Author Affiliations: Departments of Otolaryngology–Head and Neck Surgery (Drs Terris, Anderson, and Watts) and Medicine, Section of Endocrinology (Dr Chin), Medical College of Georgia, Augusta.
To determine the feasibility of the combined use of laryngeal nerve monitoring and minimally invasive thyroid surgery.
Prospective, nonrandomized analysis of single-surgeon experience.
Consecutive series of patients undergoing both minimally invasive thyroid surgery and laryngeal nerve monitoring.
Main Outcome Measures
Incision length and incidence of temporary or permanent laryngeal nerve injury.
Two hundred eighty-three patients underwent thyroid surgery at the Medical College of Georgia, Augusta, between January 2004 and November 2006. Some type of minimal-access approach (endoscopic or nonendoscopic) was used in 137 cases (48.4%) in which general anesthesia was administered. Laryngeal nerve monitoring was performed in 73 (53.3%) of these 137 cases, although the proportion of cases in which it was performed increased significantly from 8.7% (2 of 23 cases) in 2004 to 95.2% (58 of 61 cases) in 2006 (P < .001). There were no cases of permanent nerve injury. The incidence of temporary recurrent laryngeal nerve paresis was 4.3% (4 of 92 nerves at risk) in the cases in which laryngeal nerve monitoring was used and 6.0% (5 of 84 nerves at risk) in the cases in which the nerve was visually identified without use of a monitor. This difference failed to reach statistical significance (P = .73), which may reflect an insufficient sample size.
Monitoring of the laryngeal nerves is feasible in minimal-access thyroid surgery and may serve as a meaningful adjunct to the visual identification of nerves.
Laryngeal nerve injury is a well-defined risk in thyroid surgery. The reported incidence of recurrent laryngeal nerve (RLN) injury varies considerably, with rates of permanent paralysis ranging from 0.5% to 2.4% and temporary paresis ranging from 2.6% to 5.9%.1 However, these reports may underestimate the true incidence of RLN injury, because most surgeons do not routinely perform preoperative and postoperative laryngoscopy. There is a wide spectrum of clinical findings associated with iatrogenic RLN injury, including no discernible affect, hoarseness, impaired vocal register, swallowing difficulties, and aspiration.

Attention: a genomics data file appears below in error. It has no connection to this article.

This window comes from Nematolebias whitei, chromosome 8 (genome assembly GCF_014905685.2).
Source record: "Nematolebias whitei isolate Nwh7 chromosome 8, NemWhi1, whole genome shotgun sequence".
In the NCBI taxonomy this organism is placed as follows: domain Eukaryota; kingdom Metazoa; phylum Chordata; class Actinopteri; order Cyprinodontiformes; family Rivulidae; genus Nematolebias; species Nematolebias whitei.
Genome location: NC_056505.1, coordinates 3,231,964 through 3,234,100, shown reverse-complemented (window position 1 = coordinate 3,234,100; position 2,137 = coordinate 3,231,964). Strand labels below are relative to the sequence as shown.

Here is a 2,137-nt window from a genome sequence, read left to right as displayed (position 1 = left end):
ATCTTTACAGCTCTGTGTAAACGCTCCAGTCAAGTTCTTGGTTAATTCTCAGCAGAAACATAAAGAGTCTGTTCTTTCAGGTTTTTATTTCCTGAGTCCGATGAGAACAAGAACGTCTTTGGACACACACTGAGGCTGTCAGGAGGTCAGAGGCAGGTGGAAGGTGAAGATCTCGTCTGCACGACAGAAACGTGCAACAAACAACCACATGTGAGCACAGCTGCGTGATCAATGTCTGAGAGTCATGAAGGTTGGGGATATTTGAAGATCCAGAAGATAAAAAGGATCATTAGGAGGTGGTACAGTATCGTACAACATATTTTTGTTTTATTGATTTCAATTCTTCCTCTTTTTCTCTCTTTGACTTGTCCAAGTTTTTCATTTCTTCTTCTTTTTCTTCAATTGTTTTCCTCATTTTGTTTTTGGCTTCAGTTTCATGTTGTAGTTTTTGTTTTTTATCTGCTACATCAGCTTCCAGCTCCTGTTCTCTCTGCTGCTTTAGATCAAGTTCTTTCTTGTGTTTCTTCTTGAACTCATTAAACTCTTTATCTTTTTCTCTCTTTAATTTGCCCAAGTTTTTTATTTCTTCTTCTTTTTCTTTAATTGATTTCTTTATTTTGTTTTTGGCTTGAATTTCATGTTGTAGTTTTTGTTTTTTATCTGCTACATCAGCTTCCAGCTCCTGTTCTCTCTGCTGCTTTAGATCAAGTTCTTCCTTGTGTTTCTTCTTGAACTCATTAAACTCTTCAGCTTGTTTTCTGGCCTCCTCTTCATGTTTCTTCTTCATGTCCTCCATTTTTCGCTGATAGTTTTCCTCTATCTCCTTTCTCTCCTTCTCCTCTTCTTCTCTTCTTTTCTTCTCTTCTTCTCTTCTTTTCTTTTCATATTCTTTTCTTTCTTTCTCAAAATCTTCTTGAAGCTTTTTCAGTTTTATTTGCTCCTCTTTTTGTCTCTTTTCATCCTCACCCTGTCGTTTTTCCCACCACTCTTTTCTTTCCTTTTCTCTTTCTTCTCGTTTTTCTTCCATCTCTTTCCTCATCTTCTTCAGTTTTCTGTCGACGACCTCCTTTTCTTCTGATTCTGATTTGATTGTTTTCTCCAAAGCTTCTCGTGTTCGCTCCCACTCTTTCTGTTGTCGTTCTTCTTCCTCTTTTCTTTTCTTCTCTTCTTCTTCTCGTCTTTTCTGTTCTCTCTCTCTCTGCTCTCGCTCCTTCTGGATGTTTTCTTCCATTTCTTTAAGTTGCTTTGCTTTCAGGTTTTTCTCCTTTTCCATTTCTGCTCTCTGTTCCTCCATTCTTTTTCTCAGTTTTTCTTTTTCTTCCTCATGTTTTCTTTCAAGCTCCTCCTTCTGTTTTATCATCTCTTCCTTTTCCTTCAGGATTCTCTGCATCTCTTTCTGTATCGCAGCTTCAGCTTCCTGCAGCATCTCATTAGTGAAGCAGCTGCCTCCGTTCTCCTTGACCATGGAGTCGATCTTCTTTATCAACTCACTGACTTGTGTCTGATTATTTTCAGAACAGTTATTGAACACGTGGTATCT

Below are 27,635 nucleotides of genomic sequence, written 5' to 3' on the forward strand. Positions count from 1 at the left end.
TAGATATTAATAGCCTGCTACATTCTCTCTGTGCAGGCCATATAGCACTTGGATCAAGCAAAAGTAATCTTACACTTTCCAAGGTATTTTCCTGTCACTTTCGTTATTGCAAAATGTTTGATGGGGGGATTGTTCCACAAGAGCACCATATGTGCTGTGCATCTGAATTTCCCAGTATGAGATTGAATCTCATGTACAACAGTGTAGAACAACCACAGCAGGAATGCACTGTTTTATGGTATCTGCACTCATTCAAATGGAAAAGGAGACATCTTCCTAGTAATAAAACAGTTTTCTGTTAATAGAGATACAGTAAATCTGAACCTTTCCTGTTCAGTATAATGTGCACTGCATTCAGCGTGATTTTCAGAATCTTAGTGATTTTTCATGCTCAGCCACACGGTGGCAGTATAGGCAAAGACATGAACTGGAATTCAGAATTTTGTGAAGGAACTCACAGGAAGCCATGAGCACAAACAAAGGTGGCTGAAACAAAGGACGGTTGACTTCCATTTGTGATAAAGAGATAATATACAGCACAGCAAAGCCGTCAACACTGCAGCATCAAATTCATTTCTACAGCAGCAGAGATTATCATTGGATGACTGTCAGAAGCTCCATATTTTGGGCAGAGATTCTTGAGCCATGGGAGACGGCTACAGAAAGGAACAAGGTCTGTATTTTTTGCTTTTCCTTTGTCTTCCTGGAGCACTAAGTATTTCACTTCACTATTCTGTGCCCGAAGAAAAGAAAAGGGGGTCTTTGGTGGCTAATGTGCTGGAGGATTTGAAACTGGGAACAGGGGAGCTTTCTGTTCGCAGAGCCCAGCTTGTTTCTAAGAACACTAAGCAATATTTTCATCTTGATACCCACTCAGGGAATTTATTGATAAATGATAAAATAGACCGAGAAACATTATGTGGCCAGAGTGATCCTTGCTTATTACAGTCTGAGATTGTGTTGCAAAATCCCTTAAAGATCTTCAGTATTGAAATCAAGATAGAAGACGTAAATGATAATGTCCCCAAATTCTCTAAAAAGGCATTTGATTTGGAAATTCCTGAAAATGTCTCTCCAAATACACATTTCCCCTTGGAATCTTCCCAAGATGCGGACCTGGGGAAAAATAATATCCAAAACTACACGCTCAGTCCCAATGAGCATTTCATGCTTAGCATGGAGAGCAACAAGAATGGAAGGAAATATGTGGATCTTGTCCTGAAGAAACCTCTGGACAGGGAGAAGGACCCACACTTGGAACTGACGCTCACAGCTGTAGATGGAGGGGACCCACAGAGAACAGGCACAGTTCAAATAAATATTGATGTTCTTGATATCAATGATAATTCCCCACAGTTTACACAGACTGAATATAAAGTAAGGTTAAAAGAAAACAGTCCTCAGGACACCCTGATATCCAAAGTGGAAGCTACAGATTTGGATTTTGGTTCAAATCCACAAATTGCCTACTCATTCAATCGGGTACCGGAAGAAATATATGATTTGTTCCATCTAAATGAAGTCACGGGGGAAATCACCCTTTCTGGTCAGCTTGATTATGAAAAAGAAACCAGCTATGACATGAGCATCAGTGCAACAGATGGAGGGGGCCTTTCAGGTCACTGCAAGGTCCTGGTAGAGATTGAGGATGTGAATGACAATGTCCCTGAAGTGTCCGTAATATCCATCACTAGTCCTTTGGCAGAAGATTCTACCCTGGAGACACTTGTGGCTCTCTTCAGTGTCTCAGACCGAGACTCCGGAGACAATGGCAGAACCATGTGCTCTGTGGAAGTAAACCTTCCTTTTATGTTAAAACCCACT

Several studies have demonstrated that the incidence of nerve injury is reduced when the RLN is identified during surgery.2- 4 Numerous methods to augment visual identification of the RLN have been described. These techniques require special equipment and the introduction of additional steps during the procedure. The introduction of commercially available electromyography (EMG) endotracheal tubes (ETTs) has facilitated the incorporation of intraoperative laryngeal nerve monitoring (LNM) into the practice of thyroid surgery. While the merits of monitoring continue to be debated, a number of studies have suggested improved functional neural outcomes.5- 8
To our knowledge, the use of LNM during minimal-access thyroid surgery has not been assessed. While the value of LNM may prove to be independent of the length of the incision, there are currently insufficient data to reach this conclusion. As an initial investigation, we sought to determine the feasibility of monitoring and stimulation of these nerves during endoscopic and minimally invasive thyroid surgery.
The study included all patients who underwent thyroidectomy in the otolaryngology department at the Medical College of Georgia, Augusta, between January of 2004 and November of 2006. Their medical records were reviewed to identify those patients who underwent minimal-access thyroidectomy with LNM (LNM group) and those who underwent minimal-access thyroidectomy without LNM (non-LNM group). Data regarding age, gender, the extent of surgery performed (total thyroidectomy or hemithyroidectomy), incision length, and final pathologic findings, including specimen weight, were also recorded and analyzed.
Minimal-access surgery was defined as procedures performed through an incision of less than 6 cm.9 Several types of surgical techniques, including minimally invasive video-assisted thyroidectomy,10,11 minimally invasive nonendoscopic thyroidectomy,12 and reoperative minimal-access surgery, were used, and their descriptions may be found in the references provided. All thyroidectomies were performed by the senior author (D.J.T.), with substantial involvement by the endocrine–head and neck surgery fellow or a senior level resident.